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Karen Kaye, Ph.D. Rochelle Berndt, M.A. Ed. Clayton Dusek, Ph.D. School of Education Baldwin Wallace University.

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Presentation on theme: "Karen Kaye, Ph.D. Rochelle Berndt, M.A. Ed. Clayton Dusek, Ph.D. School of Education Baldwin Wallace University."— Presentation transcript:

1 Karen Kaye, Ph.D. Rochelle Berndt, M.A. Ed. Clayton Dusek, Ph.D. School of Education Baldwin Wallace University

2  Partnership… Baldwin Wallace University Berea City School District  Brookview Elementary School  Principal Tracy Schneid  4-Kindergarten Classrooms  Co-Teaching Approach in Literacy and Numeracy  Brook Park Memorial School  Principal Michael Kostyak  3-Third Grade Classrooms  Co-Teaching Approach in Literacy and Numeracy

3   January 2014: Superintendent and Principals contacted  March 2014: Martha Holden Jennings Grant received  April 2014: BW early childhood education methods candidates were recommended by faculty members for participation in the pilot program.  May 2014: Candidates were selected and notified of their participation in the co- teaching pilot program.  August 2014: BW faculty and supervisors attended a co-teaching training session in cooperation with Cleveland State University presented by Dr. Wendy Murawski.  August 2014: The candidates and cooperating teachers met and participated in an icebreaker activity to get to know one another. The cooperating teachers were able to preference the candidates with whom they would like to work. Timeline…

4   September 2014: Candidates and cooperating teachers were matched and notified of their placements.  September-October 2014: Candidates spent a minimum of one hour per week observing in their classrooms.  October 2014: Cooperating teachers received co-teaching training at Baldwin Wallace University.  November 2014: Candidates completed their methods hours/requirements in their respective classrooms.  November 2014: Candidates received co-teaching training at Baldwin Wallace University.  January 2015-present: Candidates returned to their placements for their clinical practice experiences. Cooperating teachers and candidates began transitioning into the use of co-teaching strategies. Timeline…

5  Matching Session…


7   The sessions included…  Overview and Rationale  Instructional Models  Critical Elements  The Co-Teaching Relationship  Support Co-Teaching Training…

8  Co-Teaching Training Example Slides, Activities, and Modules

9   How is the traditional model of student teaching different than a co-taught model? Table Talk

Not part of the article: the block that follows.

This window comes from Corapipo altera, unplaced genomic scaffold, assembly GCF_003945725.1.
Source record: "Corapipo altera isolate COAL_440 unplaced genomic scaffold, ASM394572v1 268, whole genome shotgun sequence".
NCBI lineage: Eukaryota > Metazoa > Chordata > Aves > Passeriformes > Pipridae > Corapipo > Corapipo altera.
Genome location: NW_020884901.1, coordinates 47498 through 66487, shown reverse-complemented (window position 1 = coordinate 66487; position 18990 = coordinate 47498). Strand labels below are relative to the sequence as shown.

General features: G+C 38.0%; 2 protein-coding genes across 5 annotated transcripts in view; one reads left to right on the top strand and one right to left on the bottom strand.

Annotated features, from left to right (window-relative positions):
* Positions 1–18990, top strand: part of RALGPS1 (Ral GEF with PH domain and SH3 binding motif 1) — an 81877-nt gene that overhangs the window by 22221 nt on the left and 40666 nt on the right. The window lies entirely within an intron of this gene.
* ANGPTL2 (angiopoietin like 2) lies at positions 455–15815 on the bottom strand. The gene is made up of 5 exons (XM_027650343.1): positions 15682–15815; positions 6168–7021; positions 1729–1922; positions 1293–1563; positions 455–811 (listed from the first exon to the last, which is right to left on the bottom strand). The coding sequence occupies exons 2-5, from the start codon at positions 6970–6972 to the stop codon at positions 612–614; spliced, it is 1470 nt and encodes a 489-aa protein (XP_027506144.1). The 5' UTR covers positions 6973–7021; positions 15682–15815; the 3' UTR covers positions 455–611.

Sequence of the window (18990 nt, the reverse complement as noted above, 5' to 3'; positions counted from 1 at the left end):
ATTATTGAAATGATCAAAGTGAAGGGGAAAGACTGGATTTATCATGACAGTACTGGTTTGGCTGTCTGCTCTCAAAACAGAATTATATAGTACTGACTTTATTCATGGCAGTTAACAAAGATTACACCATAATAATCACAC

10  ElementTraditionalCo-Taught Preparation -TC has limited preparation in expectations, guidelines, and transitioning -CT is expected to monitor and guide TC with little university support -All members of the triad (TC, CT, and US) are provided information about the role of each member including expectations, co-teaching, co-planning, and strategies for building relationships Introduction -TC is referred to as “student teacher” -TC begins experience as an observer -TC is rather passive until later in experience -TC is referred to as a “teacher candidate” or “co-teacher” -TC is incorporated into routines and instruction from the first day Involvement - One teacher is active while the other is passive. -One teacher is “on” while the other is “off” -Both the CT and the TC are “on” Elements of Student Teaching

11  One Teach, One Assist  One teacher leads the instruction while the other teacher monitors student work, addresses behavior issues, answers students’ questions, and facilitates instruction by distributing papers or other materials.  Opportunity: Students may be more comfortable asking the assisting teacher for clarification of information.  Challenges: Students may become too dependent on the assisting teacher; the assisting teacher is in a passive role.  Recommended Use: Seldom

12  Station Teaching  Teachers divide the content to be addressed into three segments, and then they group the students.  Each teacher works with a group, while the third group works independently.  The student groups rotate through the stations so by the end of the lesson, both teachers have worked with all the students.  Opportunities: Reduced student/teacher ratio; students can be grouped in a variety of ways.  Challenges: Activities must function independent of each other; noise, timing, management.  Recommended Use: Frequent